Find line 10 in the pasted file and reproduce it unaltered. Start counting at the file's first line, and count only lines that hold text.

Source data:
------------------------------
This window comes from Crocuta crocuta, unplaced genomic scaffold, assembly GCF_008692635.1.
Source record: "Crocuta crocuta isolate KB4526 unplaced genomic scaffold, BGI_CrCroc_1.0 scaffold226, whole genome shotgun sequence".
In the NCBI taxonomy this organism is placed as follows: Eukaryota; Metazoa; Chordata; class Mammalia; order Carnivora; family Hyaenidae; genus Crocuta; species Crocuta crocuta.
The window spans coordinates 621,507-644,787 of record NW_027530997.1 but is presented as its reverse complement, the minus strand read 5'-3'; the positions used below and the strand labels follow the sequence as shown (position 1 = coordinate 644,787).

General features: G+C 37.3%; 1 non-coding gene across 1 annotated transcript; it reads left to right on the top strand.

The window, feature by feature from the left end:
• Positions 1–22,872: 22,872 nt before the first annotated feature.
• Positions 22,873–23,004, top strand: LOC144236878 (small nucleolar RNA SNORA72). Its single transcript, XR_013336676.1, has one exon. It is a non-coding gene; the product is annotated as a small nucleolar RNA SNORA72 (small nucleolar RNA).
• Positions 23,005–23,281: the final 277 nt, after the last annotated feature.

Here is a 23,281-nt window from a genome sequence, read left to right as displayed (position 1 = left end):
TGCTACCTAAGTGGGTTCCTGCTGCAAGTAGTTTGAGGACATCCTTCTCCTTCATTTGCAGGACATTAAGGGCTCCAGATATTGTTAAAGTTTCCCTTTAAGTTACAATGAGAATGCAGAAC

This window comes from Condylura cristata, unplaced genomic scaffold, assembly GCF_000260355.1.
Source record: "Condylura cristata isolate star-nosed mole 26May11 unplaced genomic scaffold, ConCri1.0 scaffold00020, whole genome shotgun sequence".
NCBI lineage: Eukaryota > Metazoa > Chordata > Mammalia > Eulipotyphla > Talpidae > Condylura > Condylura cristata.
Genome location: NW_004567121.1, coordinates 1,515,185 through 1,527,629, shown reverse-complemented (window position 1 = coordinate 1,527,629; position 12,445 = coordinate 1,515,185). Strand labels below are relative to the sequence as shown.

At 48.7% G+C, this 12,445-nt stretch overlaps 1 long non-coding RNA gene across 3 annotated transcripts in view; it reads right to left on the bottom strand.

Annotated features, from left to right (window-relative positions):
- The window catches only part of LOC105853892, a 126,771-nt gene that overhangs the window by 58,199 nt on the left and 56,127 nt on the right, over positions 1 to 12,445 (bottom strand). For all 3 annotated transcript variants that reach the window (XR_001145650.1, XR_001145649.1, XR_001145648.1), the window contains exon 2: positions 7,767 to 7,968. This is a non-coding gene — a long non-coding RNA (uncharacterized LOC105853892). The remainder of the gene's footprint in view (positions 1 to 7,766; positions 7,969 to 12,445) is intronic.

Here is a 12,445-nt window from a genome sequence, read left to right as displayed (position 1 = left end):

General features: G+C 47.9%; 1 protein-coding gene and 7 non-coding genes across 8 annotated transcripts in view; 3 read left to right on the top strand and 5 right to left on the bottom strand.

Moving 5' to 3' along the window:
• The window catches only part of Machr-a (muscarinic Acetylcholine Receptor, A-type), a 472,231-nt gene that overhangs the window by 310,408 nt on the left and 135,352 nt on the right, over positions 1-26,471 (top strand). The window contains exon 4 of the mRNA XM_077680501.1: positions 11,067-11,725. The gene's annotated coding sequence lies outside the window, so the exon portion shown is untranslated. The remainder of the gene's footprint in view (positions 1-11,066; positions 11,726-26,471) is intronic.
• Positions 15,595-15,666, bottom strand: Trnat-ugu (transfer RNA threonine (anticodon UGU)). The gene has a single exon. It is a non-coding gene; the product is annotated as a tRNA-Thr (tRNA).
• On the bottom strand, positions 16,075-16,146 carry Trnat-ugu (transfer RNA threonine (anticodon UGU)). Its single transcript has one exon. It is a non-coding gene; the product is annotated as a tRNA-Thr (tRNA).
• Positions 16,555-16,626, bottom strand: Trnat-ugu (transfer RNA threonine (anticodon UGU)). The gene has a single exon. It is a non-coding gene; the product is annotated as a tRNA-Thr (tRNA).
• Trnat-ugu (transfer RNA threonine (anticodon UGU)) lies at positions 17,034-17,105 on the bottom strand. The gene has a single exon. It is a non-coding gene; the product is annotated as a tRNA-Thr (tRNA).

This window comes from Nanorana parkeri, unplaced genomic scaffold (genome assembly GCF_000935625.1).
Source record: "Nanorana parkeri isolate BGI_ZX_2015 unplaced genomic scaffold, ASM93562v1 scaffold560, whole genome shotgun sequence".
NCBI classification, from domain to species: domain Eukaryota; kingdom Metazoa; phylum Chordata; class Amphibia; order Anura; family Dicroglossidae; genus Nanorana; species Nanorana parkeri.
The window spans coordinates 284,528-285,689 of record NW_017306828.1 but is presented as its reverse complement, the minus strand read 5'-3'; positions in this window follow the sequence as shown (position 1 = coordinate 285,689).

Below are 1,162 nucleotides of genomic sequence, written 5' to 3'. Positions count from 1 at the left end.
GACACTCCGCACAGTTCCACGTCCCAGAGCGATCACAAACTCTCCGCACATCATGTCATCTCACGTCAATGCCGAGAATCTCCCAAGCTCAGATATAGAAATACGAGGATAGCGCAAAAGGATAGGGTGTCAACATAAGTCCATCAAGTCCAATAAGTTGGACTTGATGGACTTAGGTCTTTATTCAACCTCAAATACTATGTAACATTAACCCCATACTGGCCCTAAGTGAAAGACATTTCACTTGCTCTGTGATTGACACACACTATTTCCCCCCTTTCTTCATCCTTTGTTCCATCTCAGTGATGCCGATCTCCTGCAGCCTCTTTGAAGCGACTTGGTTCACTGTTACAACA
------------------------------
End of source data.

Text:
Here is a 23,281-nt window from a genome sequence, read left to right as displayed (position 1 = left end):